Kevin Pearsh follows the trajectory of the mighty river in his 21 canvases.

Following the flow of the Ganga, France-based Australian artist Kevin Pearsh created a body of 21 paintings reflecting its myriad moods as it negotiates its way through various cliffs, ridges, hills and plains. The mighty river has often been a muse to creative minds, with each of them singing paeans to its waters in their unique voices. Albeit a bit late, because it was not until 2004 — though he had been frequently travelling to India since 1978 — that Kevin found himself under its magical spell.

Kevin then undertook a massive journey covering a distance of 2500 km from the river's source, the ice-cave of Gaumukh, to Ganga Sagar, at the mouth of River Hooghly in West Bengal, breaking up into a number of streams before it drains into the Bay of Bengal. The exercise resulted in the 21 canvases that hang at ICCR's (Indian Council for Cultural Relations) art gallery depicting vignettes of the journey.

The first canvas showcases the Gaumukh, from where originates the Ganges. The snow clad Himalayas beneath the light blue sky with a tiny patch of green in the foreground exude a glow. Kevin leads the viewers to Gangotri in his second oil work with a priest standing on the steps as its central figure. The focus here is on the steps leading down to the river, which is only suggested through pebbles but not actually shown. Interestingly, the priest is a figment of Kevin's imagination, “created like a narrator who takes the viewers along the passage of Ganga”. The gargantuan project was divided into three phases. So, the spring of 2006 was spent hiking from Gaumukh to Hardwar; from October onwards, he travelled towards Varanasi and on to the border of Uttar Pradesh and Bihar.

Revisiting memories

Revisiting the memories of the voyage, he says, “After great difficulty we managed to hire a boat to travel from Allahabad to Varanasi. There were five of us in that small boat for three days, each having just enough space to sleep. I kept painting, and yes, I used Ganga water in the work. All the original work is in watercolour and all of that together is just like my travel diary.”

The work showing the actual point in Allahabad, a hundred metres off the bank, in which the Ganga and Yamuna rivers merge, with just a tip of the boat visible in the backdrop, features an agitated Ganga joining the turquoise blue waters of the Yamuna even as a lone petal floats by. Such creations evoke spirituality but wherever there enter human beings in the fray, the works acquire documentary flavours, like in the depiction of a morning scene of Dashwamedh Ghat in Varanasi. As bright as it can be, bustling activity on the ghat is seen with several boats parked on the river's shore.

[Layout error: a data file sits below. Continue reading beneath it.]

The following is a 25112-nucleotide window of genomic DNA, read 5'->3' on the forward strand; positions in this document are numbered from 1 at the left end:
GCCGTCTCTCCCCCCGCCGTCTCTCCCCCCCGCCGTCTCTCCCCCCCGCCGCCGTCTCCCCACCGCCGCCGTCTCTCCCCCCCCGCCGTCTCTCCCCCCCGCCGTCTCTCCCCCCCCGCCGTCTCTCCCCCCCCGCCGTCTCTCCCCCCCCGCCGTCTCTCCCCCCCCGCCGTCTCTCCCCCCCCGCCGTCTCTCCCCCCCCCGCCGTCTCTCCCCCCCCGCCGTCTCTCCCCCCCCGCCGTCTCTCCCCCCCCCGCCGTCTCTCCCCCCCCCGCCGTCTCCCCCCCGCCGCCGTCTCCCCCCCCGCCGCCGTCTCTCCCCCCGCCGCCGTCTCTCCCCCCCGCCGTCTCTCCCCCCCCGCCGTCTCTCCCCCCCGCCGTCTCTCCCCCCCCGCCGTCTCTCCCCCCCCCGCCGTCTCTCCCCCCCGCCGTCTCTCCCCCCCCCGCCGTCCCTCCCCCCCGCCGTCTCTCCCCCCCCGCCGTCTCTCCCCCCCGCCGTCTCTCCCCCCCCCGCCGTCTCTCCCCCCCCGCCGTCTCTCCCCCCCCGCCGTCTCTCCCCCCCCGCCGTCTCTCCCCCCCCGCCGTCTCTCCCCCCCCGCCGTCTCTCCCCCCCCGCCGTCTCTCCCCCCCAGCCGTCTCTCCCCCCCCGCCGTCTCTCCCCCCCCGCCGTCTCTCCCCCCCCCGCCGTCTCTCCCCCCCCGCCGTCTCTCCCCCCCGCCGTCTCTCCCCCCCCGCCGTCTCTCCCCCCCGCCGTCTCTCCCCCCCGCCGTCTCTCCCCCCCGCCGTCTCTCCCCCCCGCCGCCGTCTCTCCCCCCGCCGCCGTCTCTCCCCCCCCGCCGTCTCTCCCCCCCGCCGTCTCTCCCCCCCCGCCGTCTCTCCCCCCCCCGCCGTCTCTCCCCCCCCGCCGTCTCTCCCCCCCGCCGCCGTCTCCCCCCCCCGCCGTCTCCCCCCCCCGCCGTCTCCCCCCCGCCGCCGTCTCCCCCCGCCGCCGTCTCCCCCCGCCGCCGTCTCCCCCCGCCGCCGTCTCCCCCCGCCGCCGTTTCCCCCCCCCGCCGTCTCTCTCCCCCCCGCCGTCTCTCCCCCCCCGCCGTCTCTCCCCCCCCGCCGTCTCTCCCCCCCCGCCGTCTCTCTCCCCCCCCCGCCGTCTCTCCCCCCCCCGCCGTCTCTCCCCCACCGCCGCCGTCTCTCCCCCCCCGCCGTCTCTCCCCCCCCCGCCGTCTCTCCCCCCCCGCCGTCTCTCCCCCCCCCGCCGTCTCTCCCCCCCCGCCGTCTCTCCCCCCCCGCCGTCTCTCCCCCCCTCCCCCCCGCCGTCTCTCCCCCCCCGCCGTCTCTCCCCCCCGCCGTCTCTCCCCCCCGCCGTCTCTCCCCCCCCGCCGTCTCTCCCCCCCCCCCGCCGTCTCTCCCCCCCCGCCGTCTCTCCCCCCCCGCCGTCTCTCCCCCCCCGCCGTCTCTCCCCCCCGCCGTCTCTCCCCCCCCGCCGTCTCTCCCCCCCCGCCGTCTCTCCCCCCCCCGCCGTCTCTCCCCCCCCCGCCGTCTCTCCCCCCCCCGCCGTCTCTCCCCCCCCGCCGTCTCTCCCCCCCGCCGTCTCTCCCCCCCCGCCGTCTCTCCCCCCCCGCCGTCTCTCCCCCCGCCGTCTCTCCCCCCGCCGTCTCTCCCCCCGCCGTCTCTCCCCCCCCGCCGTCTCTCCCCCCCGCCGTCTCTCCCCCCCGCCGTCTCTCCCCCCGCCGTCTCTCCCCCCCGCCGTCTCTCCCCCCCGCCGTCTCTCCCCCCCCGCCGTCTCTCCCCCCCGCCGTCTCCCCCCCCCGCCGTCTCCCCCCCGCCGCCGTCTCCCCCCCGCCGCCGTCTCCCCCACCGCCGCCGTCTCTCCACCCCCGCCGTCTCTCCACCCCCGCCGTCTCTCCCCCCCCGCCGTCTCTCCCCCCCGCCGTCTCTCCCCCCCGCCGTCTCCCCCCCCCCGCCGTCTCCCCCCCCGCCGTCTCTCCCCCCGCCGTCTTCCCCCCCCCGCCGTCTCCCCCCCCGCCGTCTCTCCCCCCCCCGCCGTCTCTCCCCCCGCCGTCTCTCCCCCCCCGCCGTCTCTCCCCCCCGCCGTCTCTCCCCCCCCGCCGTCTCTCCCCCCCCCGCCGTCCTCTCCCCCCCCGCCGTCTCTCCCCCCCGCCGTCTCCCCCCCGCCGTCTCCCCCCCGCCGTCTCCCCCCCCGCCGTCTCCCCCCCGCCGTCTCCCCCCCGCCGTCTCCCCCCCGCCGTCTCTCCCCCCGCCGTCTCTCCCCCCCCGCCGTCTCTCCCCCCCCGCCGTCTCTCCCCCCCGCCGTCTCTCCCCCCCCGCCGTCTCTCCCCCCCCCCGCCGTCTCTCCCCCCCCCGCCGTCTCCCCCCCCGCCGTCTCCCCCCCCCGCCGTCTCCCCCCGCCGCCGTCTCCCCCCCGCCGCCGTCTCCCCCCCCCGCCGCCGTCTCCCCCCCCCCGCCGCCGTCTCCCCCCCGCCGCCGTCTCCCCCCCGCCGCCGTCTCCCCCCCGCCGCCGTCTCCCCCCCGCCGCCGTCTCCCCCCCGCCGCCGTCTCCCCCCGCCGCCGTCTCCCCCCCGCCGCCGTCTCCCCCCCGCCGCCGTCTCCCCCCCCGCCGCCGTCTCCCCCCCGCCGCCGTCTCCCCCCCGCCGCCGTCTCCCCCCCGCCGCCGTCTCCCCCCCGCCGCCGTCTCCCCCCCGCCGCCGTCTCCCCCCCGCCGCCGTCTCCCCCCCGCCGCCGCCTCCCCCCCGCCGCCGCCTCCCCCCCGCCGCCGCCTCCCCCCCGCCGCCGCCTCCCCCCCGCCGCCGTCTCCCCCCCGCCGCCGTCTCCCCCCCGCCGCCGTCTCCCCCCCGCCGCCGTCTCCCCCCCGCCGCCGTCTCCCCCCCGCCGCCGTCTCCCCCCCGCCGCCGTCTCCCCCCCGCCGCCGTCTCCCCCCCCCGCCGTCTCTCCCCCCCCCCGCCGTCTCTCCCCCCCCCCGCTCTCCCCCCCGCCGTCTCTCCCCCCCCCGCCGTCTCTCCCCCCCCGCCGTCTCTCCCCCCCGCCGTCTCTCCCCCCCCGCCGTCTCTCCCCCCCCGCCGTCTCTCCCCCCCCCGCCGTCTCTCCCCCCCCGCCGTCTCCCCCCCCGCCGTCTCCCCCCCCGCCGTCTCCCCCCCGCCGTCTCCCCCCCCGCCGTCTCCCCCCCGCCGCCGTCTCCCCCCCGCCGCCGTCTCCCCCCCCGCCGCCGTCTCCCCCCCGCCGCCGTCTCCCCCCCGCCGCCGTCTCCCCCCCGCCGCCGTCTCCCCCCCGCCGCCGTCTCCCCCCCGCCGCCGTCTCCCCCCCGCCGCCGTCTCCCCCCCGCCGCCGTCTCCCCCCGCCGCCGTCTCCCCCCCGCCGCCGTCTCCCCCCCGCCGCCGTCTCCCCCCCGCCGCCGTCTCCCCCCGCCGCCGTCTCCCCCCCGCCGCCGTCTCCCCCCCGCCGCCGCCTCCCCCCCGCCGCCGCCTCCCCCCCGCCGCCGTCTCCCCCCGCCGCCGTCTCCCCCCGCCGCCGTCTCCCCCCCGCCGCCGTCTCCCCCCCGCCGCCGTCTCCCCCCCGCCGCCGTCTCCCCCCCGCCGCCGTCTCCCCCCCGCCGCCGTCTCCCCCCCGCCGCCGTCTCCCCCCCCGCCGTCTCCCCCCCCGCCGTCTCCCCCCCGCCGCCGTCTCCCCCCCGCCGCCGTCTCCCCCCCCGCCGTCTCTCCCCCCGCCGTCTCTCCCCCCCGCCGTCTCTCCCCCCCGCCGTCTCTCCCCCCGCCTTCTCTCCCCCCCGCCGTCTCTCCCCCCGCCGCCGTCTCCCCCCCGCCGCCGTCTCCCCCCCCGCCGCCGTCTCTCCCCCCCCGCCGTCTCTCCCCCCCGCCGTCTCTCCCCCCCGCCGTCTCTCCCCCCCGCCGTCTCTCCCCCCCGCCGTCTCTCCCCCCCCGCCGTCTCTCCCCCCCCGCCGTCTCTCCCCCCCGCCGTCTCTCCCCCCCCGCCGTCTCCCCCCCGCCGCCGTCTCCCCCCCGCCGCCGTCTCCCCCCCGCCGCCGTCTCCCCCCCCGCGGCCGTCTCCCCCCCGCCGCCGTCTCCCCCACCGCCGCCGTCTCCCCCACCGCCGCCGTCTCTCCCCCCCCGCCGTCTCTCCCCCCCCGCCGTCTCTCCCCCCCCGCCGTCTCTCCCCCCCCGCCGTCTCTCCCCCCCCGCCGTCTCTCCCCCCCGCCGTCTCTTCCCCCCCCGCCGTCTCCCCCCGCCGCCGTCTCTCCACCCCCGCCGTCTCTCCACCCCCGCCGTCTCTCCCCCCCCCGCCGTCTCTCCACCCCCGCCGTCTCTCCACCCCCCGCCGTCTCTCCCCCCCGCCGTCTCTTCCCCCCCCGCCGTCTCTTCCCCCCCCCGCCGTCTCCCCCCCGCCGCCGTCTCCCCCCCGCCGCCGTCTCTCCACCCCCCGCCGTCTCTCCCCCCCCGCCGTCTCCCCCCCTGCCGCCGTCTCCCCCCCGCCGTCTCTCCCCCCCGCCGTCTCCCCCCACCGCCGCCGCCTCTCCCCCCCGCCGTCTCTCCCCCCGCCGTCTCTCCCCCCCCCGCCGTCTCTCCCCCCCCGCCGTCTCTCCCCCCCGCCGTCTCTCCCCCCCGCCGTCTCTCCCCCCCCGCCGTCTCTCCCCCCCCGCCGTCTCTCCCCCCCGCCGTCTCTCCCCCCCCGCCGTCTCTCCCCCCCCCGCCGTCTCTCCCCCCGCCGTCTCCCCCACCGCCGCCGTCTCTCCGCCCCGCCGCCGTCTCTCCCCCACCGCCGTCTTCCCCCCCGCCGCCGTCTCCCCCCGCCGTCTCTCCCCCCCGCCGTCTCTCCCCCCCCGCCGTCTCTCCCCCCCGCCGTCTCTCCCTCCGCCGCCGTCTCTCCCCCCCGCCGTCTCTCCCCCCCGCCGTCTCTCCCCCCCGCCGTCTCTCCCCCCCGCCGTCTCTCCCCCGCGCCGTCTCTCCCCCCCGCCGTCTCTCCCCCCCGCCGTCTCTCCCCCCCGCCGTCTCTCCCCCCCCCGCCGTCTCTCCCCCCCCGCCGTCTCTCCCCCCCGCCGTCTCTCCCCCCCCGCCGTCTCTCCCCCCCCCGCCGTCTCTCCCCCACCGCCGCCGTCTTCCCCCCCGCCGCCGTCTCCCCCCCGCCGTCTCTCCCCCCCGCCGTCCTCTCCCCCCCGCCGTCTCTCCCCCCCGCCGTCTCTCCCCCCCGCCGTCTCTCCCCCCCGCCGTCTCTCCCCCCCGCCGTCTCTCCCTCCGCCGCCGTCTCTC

“The lady half submerged in water saying prayers…or the pilgrims bathing in Hardwar…. here I just wanted to depict a daily occurrence, whereas in some I strived to create personal experiences. For instance in Buxar, I saw a boy sitting on the wall gazing at the river and I painted that,”Kevin says.

The brush strokes are visibly spontaneous in his close portrayal of the water, and reflection assumes significance in his oeuvre. Besides the one with a reflection of a sail, the central exhibit too has complex reflection of the water's myriad colours. “It is like all the colours of the journey coming together. I use reflection as a metaphor for awareness and to render mystery to the work,” says Kevin whose works are part of the permanent collections of Tate Gallery in London.

Water has often found its way to the artist's canvas. In the past, besotted by the beauty of Tasmania's waterfalls, Kevin's work began to be imbued with luminosity. He took it further with his travels in India, China and Morocco. As always, a part of the proceeds will go towards the maintenance of the 12th Century Chateau in Burgundy, France, which has been his home for the last 25 years.

The exhibition will be taken to the ICCR, Rabindranath Tagore Centre, Kolkata, in August. In Delhi, the show is on at ICCR, Azad Bhawan, I.P. Estate till July 28.